There seems, strictly speaking, to be only two classes of souls--the creative and the receptive. Now, these creators seem to me to have a beauty and a worth about them entirely independent of their moral character. That ethereal power which shows itself in Greek sculpture and Gothic architecture, in Rubens, Shakspeare, and Mozart, has a quality to me inexpressibly admirable and lovable. We may say, it is true, that there is no moral excellence in it; but none the less do we admire it. God has made us so that we cannot help loving it; our souls go forth to it with an infinite longing, nor can that longing be condemned. That mystic quality that exists in these souls is a glimpse and intimation of what exists in Him in full perfection. If we remember this we shall not lose ourselves in admiration of worldly genius, but be led by it to a better understanding of what He is, of whom all the glories of poetry and art are but symbols and shadows.

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Sunny Memories Of Foreign Lands, Volume 1 - Letter 11 Sunny Memories Of Foreign Lands, Volume 1 - Letter 11

Sunny Memories Of Foreign Lands, Volume 1 - Letter 11
LETTER XIDEAR H.:--From Stratford we drove to Warwick, (or "Warrick," as they call it here.) This town stands on a rocky hill on the banks of the Avon, and is quite a considerable place, for it returns two members to Parliament, and has upwards of ten thousand inhabitants; and also has some famous manufactories of wool combing and spinning. But what we came to see was the castle. We drove up to the Warwick Arms, which is the principal hotel in the place; and, finding that we were within the hours appointed for exhibition, we went immediately.With my head in a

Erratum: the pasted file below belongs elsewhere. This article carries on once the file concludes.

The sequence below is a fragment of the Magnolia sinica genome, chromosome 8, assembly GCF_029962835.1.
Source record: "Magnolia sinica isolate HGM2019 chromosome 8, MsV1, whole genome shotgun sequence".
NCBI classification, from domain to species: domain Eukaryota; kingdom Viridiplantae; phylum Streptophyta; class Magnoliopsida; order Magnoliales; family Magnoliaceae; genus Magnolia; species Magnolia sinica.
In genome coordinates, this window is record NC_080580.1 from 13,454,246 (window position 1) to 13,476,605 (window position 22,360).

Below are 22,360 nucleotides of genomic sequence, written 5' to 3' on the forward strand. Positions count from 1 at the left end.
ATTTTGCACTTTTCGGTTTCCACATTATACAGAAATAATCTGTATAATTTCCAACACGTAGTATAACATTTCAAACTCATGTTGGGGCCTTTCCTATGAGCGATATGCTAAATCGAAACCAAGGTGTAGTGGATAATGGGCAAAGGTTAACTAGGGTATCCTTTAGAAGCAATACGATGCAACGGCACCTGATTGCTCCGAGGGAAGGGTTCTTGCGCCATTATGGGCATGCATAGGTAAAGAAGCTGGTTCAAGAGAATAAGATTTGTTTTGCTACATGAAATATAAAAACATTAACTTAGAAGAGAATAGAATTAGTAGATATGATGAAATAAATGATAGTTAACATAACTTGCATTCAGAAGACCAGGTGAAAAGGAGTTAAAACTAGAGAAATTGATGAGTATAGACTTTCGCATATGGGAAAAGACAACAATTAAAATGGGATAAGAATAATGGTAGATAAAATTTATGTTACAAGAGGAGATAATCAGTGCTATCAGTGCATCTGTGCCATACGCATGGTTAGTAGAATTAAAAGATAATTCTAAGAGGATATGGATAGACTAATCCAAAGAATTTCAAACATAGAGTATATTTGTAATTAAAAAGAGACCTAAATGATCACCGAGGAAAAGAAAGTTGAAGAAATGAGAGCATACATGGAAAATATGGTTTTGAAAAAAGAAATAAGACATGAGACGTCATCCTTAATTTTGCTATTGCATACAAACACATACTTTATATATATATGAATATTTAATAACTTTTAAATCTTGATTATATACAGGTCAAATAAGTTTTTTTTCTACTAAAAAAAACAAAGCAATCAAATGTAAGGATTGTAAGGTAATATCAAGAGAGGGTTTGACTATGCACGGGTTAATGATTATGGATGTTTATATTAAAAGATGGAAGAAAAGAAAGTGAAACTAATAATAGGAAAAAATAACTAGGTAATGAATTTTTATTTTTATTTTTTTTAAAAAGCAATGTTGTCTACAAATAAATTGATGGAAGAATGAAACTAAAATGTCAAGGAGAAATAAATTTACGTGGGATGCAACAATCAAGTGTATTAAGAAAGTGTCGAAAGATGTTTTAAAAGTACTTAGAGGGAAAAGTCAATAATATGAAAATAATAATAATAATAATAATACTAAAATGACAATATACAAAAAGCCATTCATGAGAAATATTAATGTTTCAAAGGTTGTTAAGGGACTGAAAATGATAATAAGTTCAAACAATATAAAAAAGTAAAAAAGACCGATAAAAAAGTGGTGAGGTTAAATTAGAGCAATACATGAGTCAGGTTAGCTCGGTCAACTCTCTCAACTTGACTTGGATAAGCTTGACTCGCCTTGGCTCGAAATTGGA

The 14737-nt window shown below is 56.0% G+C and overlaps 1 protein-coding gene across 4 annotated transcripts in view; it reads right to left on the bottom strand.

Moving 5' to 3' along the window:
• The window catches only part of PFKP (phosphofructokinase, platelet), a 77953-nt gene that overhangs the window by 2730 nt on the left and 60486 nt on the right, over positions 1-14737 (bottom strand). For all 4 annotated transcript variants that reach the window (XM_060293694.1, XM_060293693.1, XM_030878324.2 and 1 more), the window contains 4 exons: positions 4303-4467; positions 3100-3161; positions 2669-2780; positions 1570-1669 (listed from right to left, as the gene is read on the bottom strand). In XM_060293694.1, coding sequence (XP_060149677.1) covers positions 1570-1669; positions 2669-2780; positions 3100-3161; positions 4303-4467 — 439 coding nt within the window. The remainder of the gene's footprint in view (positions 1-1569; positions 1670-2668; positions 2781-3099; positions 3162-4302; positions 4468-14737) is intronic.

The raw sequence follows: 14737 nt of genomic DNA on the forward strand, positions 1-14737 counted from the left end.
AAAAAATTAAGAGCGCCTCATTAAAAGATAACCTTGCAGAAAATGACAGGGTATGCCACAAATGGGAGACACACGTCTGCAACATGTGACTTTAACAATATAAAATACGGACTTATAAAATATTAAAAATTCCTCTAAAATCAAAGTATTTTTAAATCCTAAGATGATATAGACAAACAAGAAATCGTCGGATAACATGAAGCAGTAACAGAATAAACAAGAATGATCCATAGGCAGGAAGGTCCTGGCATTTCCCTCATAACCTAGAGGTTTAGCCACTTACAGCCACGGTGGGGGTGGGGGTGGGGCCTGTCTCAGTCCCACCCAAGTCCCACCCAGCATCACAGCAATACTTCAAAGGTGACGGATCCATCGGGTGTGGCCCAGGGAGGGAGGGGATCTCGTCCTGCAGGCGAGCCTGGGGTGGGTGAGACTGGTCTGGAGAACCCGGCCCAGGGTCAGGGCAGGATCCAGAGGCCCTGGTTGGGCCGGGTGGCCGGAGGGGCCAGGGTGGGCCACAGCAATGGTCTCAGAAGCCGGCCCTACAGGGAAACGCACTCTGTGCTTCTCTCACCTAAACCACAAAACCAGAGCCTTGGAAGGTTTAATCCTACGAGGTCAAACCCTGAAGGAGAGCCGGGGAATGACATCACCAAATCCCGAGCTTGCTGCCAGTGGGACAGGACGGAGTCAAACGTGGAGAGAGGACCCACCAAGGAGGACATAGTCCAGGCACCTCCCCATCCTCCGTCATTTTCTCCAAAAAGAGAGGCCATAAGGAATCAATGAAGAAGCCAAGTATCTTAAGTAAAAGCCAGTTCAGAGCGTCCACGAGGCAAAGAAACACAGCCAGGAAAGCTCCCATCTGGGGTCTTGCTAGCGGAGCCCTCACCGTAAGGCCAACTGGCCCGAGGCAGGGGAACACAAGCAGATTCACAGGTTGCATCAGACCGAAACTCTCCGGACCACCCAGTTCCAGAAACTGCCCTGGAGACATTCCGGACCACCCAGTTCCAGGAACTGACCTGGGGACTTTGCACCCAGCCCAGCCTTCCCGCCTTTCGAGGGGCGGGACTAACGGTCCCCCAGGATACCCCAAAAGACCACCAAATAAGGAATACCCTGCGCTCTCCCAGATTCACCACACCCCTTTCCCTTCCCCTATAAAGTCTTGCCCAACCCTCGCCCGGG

Sunny Memories Of Foreign Lands, Volume 1 - Letter 9 Sunny Memories Of Foreign Lands, Volume 1 - Letter 9

Sunny Memories Of Foreign Lands, Volume 1 - Letter 9
LETTER IXEDINBURGH, April.My DEAR SISTER:--Mr. S. and C---- returned from their trip to Glasgow much delighted with the prospects indicated by the results of the temperance meetings they attended there.They were present at the meeting of the Scottish Temperance League, in an audience of about four thousand people. The reports were encouraging, and the feeling enthusiastic. One hundred and eighty ministers are on the list of the League, forming a nucleus of able, talented, and determined operators. It is the intention to make a movement for a law which shall secure to Scotland some of the benefits of the Maine law.It